My commute to and from the prison includes a twenty minute ferry crossing plus however long I get to sit in line to wait to board. It’s a good time to reflect on the night at Monroe, to record first impressions and document those moments that are resonating with me the most before I have a chance to filter them or make them academic. I’ll post these thoughts from the ferry each time I go to Monroe.

Tonight we talked about resurrection, the stage of the hero’s journey when the hero is on the road back home, about to return to the ordinary world that he left so long ago (or perhaps not so long ago — not all journeys are long, right?). At this stage in the journey the hero must both shed the parts of himself that no longer fit who he has become AND he must figure out how to go back to a world to which he, in many ways, no longer belongs.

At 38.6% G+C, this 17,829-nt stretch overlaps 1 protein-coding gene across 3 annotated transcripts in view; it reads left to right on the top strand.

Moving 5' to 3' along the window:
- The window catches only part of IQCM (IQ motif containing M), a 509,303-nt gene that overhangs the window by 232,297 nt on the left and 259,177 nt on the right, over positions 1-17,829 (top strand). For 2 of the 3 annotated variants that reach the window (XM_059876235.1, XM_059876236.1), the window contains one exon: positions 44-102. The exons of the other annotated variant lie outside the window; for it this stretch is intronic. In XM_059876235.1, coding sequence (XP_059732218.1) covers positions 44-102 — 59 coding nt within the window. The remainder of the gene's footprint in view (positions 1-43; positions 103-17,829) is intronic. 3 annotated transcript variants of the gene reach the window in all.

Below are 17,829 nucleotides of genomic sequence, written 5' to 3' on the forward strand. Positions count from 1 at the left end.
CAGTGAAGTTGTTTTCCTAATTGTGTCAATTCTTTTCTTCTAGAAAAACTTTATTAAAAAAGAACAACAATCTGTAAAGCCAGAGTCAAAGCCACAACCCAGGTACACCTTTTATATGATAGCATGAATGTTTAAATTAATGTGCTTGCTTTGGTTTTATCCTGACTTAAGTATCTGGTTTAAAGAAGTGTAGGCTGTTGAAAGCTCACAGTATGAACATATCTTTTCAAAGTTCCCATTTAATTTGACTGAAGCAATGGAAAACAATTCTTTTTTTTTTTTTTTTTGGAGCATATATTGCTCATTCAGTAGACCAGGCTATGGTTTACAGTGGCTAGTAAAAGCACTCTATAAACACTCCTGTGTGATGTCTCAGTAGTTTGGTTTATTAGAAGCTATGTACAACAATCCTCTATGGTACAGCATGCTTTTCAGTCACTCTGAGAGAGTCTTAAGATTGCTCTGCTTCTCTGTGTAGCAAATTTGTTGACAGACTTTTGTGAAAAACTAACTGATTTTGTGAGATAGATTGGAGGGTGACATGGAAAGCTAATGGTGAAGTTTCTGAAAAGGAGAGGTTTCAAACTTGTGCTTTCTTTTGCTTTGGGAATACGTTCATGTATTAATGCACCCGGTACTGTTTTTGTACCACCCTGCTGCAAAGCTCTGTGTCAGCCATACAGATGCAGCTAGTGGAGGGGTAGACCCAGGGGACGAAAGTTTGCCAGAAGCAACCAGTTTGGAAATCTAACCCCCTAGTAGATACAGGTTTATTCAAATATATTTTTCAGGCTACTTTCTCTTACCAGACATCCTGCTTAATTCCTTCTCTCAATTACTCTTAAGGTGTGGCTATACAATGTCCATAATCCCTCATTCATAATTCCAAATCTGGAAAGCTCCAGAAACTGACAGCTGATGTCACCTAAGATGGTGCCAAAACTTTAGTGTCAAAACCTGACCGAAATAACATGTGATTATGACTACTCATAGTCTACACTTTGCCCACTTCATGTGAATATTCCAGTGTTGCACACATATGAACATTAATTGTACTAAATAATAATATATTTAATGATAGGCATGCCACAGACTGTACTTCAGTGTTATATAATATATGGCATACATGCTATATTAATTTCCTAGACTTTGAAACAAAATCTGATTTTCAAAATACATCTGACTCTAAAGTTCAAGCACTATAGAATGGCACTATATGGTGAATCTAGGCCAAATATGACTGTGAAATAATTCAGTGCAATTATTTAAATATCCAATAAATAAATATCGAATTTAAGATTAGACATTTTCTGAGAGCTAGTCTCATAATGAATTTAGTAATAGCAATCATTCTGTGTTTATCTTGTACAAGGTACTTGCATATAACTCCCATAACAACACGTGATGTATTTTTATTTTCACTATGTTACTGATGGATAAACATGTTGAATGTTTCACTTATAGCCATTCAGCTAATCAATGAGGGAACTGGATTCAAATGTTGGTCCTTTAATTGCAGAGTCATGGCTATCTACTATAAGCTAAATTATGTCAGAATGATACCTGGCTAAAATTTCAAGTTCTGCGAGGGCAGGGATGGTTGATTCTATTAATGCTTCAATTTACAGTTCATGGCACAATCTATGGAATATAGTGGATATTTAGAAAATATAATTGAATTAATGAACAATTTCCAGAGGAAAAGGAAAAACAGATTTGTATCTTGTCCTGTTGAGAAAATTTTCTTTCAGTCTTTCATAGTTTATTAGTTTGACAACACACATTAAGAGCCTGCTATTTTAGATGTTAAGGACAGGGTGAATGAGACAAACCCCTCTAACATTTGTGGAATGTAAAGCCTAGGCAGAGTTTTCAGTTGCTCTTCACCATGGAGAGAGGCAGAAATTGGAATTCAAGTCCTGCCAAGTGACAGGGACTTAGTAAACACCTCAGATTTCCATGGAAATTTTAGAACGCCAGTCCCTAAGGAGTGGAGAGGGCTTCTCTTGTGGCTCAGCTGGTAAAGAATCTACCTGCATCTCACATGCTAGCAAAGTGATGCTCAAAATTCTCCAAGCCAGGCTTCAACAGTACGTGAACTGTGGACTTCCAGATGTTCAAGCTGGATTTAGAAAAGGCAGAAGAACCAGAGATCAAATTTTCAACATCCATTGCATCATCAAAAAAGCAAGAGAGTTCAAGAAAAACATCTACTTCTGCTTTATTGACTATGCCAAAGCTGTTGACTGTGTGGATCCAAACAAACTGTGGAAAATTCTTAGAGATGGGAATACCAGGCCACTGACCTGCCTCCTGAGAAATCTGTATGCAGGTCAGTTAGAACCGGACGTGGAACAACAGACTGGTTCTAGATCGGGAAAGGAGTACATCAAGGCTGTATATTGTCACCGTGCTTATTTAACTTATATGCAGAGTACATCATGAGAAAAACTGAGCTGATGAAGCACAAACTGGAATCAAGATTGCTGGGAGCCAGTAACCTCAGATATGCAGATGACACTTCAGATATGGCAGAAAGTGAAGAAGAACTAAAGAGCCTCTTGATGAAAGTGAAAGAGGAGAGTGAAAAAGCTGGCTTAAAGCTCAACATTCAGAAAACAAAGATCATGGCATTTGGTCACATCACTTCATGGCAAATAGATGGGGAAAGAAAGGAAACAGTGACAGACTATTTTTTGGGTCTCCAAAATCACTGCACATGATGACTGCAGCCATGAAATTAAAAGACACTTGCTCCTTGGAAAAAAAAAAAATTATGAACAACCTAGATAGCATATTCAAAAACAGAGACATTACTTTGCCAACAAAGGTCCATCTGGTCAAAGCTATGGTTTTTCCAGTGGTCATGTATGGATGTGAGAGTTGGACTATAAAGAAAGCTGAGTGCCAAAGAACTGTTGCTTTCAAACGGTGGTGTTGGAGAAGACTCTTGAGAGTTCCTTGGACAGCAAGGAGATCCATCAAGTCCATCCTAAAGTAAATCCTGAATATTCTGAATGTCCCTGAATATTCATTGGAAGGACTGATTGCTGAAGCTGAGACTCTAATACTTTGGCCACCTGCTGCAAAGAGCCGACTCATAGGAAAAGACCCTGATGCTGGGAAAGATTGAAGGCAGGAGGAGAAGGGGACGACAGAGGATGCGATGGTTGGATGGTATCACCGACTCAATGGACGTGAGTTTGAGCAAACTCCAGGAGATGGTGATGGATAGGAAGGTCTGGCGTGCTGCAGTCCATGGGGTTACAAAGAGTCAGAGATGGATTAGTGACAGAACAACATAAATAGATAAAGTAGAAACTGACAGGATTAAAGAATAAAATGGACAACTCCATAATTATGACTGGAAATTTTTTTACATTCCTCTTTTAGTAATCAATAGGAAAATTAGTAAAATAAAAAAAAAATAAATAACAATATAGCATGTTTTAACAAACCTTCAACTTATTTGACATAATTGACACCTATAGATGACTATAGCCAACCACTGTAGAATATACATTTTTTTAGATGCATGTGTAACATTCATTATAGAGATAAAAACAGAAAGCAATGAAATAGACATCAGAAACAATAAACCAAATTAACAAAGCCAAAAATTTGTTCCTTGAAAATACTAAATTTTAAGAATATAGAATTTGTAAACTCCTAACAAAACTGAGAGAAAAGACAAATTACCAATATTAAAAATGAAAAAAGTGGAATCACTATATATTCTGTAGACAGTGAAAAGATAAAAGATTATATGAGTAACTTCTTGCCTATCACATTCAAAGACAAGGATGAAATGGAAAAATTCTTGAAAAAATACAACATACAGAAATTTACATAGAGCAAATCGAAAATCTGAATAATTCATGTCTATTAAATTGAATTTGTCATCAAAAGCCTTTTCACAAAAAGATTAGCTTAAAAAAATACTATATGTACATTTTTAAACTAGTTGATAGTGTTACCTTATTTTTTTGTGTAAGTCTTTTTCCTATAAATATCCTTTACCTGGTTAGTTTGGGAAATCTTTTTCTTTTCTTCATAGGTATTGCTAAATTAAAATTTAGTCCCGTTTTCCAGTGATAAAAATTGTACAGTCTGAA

The guys get this stage. They understand going away and returning and not recognizing themselves amongst their surroundings. They understand having changed, having grown, havng left behind old selves, but returning to a world that does not understand the journey they were on. A world that does not understand the dangers the hero has faced. A world that was perhaps hoping that the hero hasn’t changed much at all. I know my fellow MFA students can relate to this. We go away to our residencies in Boston, ten intensive days of being writers surrounded by writers, and when we return who really knows what we have gone through? How can we describe it? Does anyone really want to listen? Most of us discover that the journey was personal. It was shared only by those who were there with us and not those we left behind and so we must set aside our ego and even our enthusiasm and return to “normal” life. But we are changed aren’t we. We are walking amongst “normal” but we are changed. Now imagine going away for years, to prison, and then returning. One man wrote tonight about lives that have passed while he was “down” (locked up) and lives that have begun. One man talked about realizing that upon his release this time he won’t be able to return home. He has changed that much. There is no going back — not if he wants to keep from going back to prison. He has to give up the dream of his family, the desire for reunification. His journey forces him to let go of his dream of having what he’s never been able to hold on to, nurture, care for and face a new reality of having to go his own way. He’s scared. Shitless. Wouldn’t we all be?